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November's Book: The Bonfire of the Vanities, by Tom Wolfe

Wednesday, November 14, 2012

Tom Wolfe’s bestselling novel The Bonfire of the Vanities is a portrait of New York in the late 1980s—a city seething with racial tension in Harlem and the Bronx while traders were raking in huge profits on Wall Street. Wolfe’s sharp observations skewer New York society’s greed and arrogance, and highlight the simmering resentment between the haves and have nots. The New York Times Book Review called it “A big, bitter, funny, craftily plotted book that grabs you by the lapels and won’t let go.” Read it now and get your lapels grabbed!  

 

Get the conversation started now by leaving your comments and questions about the book!

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Comments [20]

Ed from Larchmont

So really, a very traditional and moral story.

Nov. 15 2012 08:44 AM
Ed from Larchmont

It's been a while since I read this, I forgot. I finally decided that underneath the sociological picture of New York City, it really is a story about a marriage - it's going well, then it falls apart, then the two people decide to work to get it back together, and drop the circumstances that caused it to fall apart.

Nov. 15 2012 07:58 AM
MTM from Hoboken

One of my all time favourite books - shining a light on all of our hypocricies. I was working on Wall Street at the time and Sherman was perfectly depicted. The fact that not much has changed is sad. Al Sharpton started to make sense around the mid ninties - he was the guy who noticed the elephant in the room and did not mind pointing it out. There was no way this book should/could have been made into a movie since everyone says one thing and thinks another. Whoever optioned the book did not read it. It is of a time and place and I think it will be the one book Tom is best remembered for.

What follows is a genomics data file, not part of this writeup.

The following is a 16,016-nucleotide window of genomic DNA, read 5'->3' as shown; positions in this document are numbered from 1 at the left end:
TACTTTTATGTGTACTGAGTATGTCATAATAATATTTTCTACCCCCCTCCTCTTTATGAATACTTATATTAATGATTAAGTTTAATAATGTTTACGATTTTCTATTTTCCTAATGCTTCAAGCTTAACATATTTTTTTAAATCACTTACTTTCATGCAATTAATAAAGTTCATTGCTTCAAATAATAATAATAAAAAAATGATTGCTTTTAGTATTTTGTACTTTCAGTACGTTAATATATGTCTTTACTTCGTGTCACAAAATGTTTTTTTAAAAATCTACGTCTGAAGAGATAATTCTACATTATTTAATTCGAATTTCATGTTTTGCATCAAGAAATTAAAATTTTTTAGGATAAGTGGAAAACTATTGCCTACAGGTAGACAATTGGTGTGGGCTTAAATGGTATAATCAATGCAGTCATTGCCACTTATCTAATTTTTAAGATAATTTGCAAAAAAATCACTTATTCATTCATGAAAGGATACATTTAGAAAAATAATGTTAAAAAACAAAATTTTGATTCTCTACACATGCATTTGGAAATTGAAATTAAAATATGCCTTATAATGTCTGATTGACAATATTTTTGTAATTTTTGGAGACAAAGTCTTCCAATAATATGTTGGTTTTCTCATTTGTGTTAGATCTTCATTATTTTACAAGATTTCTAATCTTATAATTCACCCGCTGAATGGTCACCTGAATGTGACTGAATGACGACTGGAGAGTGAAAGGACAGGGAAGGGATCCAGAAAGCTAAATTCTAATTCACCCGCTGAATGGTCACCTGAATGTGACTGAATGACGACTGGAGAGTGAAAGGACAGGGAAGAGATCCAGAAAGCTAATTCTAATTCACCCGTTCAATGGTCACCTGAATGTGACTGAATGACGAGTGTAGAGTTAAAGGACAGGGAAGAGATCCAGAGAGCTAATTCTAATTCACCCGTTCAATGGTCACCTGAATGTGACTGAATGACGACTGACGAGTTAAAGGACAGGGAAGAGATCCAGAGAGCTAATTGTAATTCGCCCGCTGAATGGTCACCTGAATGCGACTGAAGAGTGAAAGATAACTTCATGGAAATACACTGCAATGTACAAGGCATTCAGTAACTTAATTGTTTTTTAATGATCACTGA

Nov. 14 2012 01:20 PM
Dorothy from Manhattan

Mr. Wolfe isn't keeping up -- People aren't leaving the City for the suburbs after kids -- The streets are full of nannies and/or mothers with strollers. They might move from Manhattan to Brooklyn, but that's it.

Nov. 14 2012 12:59 PM
Brian

I read Bonfire just after moving here in 1994. I spent most of my youth in the South before moving here. It was a great introduction to the rich fabric of NYC, and much has happened in the city since! Thanks for this prescient novel.

Nov. 14 2012 12:58 PM
at525 from Park Slope

I read the book when it came out and I found it a strange experience as it blurred the line between the novel and the world of New York City that I saw around me. One day I was reading the book on the subway, a riff about young balck men in prison and how they would scrub their sneakers (running shoes) Til they were sparkling white. I looked up and there was a young man across from me with the brightest pair of sneakers, just glowing white in the dirty gray of the train. And with the laces untied and dragging of course. It was like Twilight ZOne as the novel and real life mixed together. He so captured a time and place. And Hey Tom Wolfe, how about an updated version of The Painted Word? As much as you nailed the pretense of the art world in the 70s it has so surpassed your satire today.

Nov. 14 2012 12:58 PM
annie from Bronx

Tom Wolf isn't addressing the questions he is being asked about, such as the racial ignorance and vitriol that still persists in this country.

Nov. 14 2012 12:57 PM
Nancy Lang from Brooklyn